Opinion: Republicans’ net neutrality bill hints at a middle ground
The debate over the net neutrality rules proposed last year by Federal Communications Commission Chairman Tom Wheeler has made at least two things clear. First, there is broad support for rules that have the same goals as the ones the commission adopted in 2010, which an appeals court threw out last year. And second, there’s little agreement on how the commission might adopt effective rules without running afoul of the courts again.
So you might think that net neutrality advocates would jump for joy when the Republican chairmen of the relevant House and Senate committees floated a bill Friday to tackle the latter problem. The proposal by Senate Commerce Committee Chairman John Thune (R-S.D.) and House Energy and Commerce Committee Chairman Fred Upton (R-Mich.), would explicitly bar Internet service providers from blocking or throttling lawful content, services, apps or devices, and from creating fast and slow lanes on their networks in exchange for fees -- everything that President Obama and Wheeler have said they want to prohibit.
Thune and Upton being Republicans, their bill would actually leave the FCC with less authority than it has today. The agency would have the explicit power to act on complaints brought against ISPs that may have violated the new neutrality requirements, but not to “expand the Internet openness obligations” that the bill would create.
Another potentially controversial point: the measure would allow prioritization for “specialized services,” so long as it didn’t harm the ISP’s broadband offering, and for sites or services that the consumer asked to be prioritized. The latter allowance apparently would protect such things as limited wireless plans that provided access only to sites selected by the customer, or plans that exempted certain services from data caps.
The bill would also gut the provision of the 1996 Telecommunications Act that ordered the FCC and state telecom regulators to encourage the timely deployment of “advanced telecommunications capability” to all Americans. Thune and Upton proposed to eliminate any rulemaking and enforcement authority associated with that provision, which a federal appeals court has said could be used to impose net neutrality rules. Wheeler was also expected to use the provision to preempt state laws that discourage or bar local governments from building broadband networks.
Nevertheless, the discussion draft released by the lawmakers wasn’t meant to be the final version, or even necessarily the one they introduce. It was a trial balloon designed to gauge the reaction from net neutrality supporters as well as those who’ve questioned whether the neutrality rules are a solution in search of a problem.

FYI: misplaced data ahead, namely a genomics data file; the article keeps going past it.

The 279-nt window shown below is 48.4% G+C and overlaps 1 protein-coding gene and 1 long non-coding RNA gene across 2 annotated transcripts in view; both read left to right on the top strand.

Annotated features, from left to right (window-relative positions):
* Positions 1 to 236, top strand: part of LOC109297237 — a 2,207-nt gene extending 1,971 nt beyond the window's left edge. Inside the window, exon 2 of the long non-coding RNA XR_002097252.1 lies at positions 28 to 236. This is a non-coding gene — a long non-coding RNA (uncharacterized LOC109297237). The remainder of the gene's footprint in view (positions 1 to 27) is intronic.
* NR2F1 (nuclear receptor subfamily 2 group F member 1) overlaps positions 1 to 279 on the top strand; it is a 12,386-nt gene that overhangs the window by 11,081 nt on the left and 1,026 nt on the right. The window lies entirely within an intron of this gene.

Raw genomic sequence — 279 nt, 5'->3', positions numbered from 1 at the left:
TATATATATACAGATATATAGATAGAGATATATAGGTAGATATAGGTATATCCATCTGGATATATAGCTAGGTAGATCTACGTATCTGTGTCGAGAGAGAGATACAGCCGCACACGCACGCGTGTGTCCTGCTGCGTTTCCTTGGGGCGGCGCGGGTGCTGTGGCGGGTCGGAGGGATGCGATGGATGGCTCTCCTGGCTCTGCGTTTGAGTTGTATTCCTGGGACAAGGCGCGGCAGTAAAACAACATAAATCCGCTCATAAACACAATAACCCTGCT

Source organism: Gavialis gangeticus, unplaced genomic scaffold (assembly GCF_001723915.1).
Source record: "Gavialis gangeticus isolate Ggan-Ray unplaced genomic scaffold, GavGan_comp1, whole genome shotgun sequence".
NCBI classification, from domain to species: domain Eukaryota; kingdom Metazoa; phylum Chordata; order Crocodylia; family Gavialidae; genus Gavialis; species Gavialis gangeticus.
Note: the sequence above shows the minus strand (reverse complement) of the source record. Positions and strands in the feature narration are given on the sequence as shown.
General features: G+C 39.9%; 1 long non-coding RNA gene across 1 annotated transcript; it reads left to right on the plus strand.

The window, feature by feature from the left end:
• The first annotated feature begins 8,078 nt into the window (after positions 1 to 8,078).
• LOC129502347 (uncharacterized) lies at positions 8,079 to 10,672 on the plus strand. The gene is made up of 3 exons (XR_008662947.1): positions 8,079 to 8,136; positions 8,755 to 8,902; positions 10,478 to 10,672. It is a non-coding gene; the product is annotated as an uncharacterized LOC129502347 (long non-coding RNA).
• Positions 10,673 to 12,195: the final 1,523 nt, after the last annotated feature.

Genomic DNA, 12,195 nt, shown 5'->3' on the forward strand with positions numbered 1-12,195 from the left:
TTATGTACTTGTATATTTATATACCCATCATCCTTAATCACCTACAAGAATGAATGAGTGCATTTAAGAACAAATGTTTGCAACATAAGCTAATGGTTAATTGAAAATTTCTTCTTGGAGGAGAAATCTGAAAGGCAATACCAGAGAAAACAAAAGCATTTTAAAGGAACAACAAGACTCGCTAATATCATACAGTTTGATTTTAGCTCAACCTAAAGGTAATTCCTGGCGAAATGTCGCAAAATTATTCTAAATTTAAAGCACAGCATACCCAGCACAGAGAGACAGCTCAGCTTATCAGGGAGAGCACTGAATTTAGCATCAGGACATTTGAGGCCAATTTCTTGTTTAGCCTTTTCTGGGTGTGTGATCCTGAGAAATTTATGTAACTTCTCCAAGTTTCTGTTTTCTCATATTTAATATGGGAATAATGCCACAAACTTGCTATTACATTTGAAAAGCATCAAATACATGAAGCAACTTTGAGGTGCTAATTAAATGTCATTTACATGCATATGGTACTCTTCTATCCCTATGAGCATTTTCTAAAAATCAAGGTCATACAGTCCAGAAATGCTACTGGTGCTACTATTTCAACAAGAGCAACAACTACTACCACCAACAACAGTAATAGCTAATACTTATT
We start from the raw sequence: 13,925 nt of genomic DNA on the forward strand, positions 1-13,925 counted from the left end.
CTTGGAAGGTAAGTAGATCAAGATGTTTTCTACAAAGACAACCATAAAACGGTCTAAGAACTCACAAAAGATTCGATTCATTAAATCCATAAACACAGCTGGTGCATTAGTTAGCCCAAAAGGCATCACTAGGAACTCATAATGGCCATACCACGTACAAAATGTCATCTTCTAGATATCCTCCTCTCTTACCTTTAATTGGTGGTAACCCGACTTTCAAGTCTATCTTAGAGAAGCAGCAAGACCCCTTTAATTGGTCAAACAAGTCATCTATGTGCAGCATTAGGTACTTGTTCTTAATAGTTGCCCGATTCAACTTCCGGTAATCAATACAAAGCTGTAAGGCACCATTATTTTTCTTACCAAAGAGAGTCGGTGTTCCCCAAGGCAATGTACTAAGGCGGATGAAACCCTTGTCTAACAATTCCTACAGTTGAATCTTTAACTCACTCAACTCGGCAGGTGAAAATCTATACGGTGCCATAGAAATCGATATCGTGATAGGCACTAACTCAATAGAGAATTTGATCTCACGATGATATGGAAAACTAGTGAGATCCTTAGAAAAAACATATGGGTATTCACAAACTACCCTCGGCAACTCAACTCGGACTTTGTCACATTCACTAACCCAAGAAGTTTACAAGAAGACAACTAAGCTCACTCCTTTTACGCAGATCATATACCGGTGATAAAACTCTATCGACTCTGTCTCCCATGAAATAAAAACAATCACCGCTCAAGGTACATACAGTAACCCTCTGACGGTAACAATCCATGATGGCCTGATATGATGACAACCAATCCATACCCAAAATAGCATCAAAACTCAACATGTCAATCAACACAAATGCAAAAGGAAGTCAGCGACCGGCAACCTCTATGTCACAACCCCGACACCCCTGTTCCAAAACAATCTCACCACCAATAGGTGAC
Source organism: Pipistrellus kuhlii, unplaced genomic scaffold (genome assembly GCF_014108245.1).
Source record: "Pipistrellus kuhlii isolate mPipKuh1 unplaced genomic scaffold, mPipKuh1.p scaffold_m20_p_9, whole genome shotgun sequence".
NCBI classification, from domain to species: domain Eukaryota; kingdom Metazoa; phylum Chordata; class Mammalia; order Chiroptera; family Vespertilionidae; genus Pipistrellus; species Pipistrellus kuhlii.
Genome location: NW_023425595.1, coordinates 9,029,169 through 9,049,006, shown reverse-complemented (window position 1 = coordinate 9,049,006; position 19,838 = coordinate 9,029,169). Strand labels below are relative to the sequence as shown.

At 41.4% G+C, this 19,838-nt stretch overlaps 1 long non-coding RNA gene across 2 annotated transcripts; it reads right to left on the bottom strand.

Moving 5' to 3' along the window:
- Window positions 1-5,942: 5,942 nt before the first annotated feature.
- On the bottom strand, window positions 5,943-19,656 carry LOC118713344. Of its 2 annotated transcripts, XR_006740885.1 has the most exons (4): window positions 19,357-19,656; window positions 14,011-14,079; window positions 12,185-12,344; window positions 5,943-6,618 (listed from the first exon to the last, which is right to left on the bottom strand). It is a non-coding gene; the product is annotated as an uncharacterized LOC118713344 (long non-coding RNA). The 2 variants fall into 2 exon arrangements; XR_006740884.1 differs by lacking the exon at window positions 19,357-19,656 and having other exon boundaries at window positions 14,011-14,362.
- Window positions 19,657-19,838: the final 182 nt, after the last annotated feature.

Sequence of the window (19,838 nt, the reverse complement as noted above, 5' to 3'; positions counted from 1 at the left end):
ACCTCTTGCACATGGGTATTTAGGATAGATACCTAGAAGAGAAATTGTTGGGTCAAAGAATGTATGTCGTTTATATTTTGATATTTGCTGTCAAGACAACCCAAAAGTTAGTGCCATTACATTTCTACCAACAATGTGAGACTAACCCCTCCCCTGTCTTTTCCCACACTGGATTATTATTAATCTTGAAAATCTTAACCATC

One such skeptic, Berin Szoka of the libertarian advocacy group TechFreedom, gave the bill the thumbs up and challenged Obama to embrace it as a compromise.
“Democrats have insisted the FCC needs clear authority to require transparency, ban paid prioritization, and prohibit blocking or throttling of lawful content and services,” Szoka said in a statement. “The bill gives Democrats what they want while also allaying Republican concerns about the unintended consequences of regulation.
“Voice, video, gaming, telemedicine and other services need special treatment to work. This bill ensures that such services will work for users, if they choose them, while addressing hypothetical concerns that broadband providers might play favorites or squelch speech they don’t like.”
On the other side, Harold Feld of Public Knowledge, which is pressing for strict neutrality rules, called the bill a “good faith step forward” while still finding fault with seemingly every section of the text. According to Feld, the measure is so narrowly drawn that it would still allow ISPs to discriminate against some sites and services and to create fast lanes under the guise of specialized services. And while the bill would roll back the FCC’s authority to protect consumers, Feld complained, it would exempt ISPs from the neutrality rules when cracking down on online copyright infringers.
If there’s a compromise here, it will happen only because Republicans decide that their constituents really do want net neutrality rules. Given the agreement on the goals, there’s the potential for both sides to settle on a path that gives the FCC the authority to preserve the neutral status quo online without discouraging investment or denying ISPs any room to innovate. That could conceivably take the form of a bill that writes the FCC’s longstanding neutrality principles into law, while giving the commission the authority to update those principles as necessary to preserve their effectiveness.
But while Republicans helped kill PIPA and SOPA in response to grass-roots outrage, the GOP is far more comfortable blocking new laws and regulations than imposing them, as Thune and Upton have proposed. What’s worse, congressional Republicans have a long-festering dislike of the FCC.
If Wheeler moves ahead with a vote next month on neutrality rules, that won’t help his cause on Capitol Hill -- especially not if those rules would reclassify ISPs as utilities, a change most (but not all) of the large ISPs and their GOP allies have denounced. On the other hand, considering how split lawmakers have been on this issue, waiting for them to act may be self-defeating as well.
Follow Healey’s intermittent Twitter feed: @jcahealey
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